Several trends can be seen in battery production in Europe. Firstly, the leading EV manufacturers like Tesla are continuously improving the efficiency of batteries they use. And while initial estimates of the lifetime of batteries in cars were projecting a time span of approximately 250,000 km, we now see battery lifetimes of 600,000 km plus possible. The degradation of batteries is far less than initially predicted, which results in that the batteries themselves outlast the lifespan of the body of the car.
Secondly, battery production in Europe is ramped up. In the coming years we will see 22 new battery manufacturing plants open in Europe alone. European manufacturers are herewith adding battery know-how to the local production of electric vehicles. This expertise will add to understand the complexities when facing the end of the lifetime of the batteries for sure.
All this is good news, but at the end of the lifecycle, the batteries need to be looked after. In most European countries, batteries need to be taken back at the end of their lifecycle. Automotive manufacturers face hefty fines, if they fail to provide such service or at least name a disposal partner. The German Federal Environment Agency for example last year imposed a fine of twelve million euros on Tesla for violations of laws governing the return of electric car batteries. According to the German Battery Act, manufacturers of electric cars must take back the batteries they sell.
In the global race to efficient electric solutions, we find an increasing number of startups that offer innovative products and services. One of these is Voltfang from Aachen, a small city right next to the German border of the Netherlands. Founded in 2019, Voltfang is developing home storage systems powered by used e-car batteries and solar panels. The young startup aims to solve two problems with green electricity: It wants to produce an inexpensive electricity storage system for solar energy and recycle discarded car batteries for this purpose.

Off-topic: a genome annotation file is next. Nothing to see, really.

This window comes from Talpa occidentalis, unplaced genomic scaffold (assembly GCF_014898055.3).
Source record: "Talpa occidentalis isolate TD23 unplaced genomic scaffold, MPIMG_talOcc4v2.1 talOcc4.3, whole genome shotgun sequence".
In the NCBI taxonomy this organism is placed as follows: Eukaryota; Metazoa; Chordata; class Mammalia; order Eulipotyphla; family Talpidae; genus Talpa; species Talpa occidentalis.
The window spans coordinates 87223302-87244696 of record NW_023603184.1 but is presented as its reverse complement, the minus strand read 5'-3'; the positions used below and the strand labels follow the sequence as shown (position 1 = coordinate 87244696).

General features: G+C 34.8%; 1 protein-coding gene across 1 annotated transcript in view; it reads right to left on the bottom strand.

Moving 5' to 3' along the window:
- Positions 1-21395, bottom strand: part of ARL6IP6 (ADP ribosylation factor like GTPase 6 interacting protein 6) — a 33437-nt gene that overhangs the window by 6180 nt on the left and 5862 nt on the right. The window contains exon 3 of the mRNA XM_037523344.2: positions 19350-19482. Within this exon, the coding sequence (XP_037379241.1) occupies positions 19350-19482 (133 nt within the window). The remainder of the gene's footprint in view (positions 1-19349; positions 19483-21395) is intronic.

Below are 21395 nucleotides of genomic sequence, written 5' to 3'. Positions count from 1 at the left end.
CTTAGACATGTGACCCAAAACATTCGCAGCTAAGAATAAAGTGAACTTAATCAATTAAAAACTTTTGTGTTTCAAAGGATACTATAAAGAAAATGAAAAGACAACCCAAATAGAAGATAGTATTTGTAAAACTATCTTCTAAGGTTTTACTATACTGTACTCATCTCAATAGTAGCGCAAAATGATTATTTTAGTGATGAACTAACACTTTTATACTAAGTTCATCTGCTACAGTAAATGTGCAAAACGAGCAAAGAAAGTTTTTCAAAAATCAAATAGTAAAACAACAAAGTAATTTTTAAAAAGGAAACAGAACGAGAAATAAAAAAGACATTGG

The idea is not really new, for many years old Nissan batteries are used in the football stadium in Amsterdam to provide a backup service in case of the failure of the power supply. Other players include BMW, Bosch and Vattenfall, that launched a joint project already in 2018, combining battery modules from old BMW i3 models to create an electricity storage system.
The young founders from Voltfang recycle used e-car batteries from decommissioned vehicles that have at least ten years of life left. The idea for Voltfang came the three students at RWTH Aachen University, Afshin Doostdar, Roman Alberti and David Oudsandji while camping and running out of electric power.
The startup is now actually using the discarded batteries of electric cars for the electricity storage units. The batteries are said to have a residual capacity of eighty percent of the original charging capacity when they are recycled by the mobility startup. Voltfang's goal is to double the service life of the batteries in this way.
The startup focuses on commercial and home storage. In the market for electricity storage for private households, Voltfang is currently competing primarily with suppliers of new battery modules, such as Tesla's Powerwall or energy storage from Sonnen, a south German company recently taken over by Shell. A sustainable and local approach to supply private households and enterprises alike - the added value from Voltfang lies in the sustainable use of electricity.
Photos Courtesy of Voltfang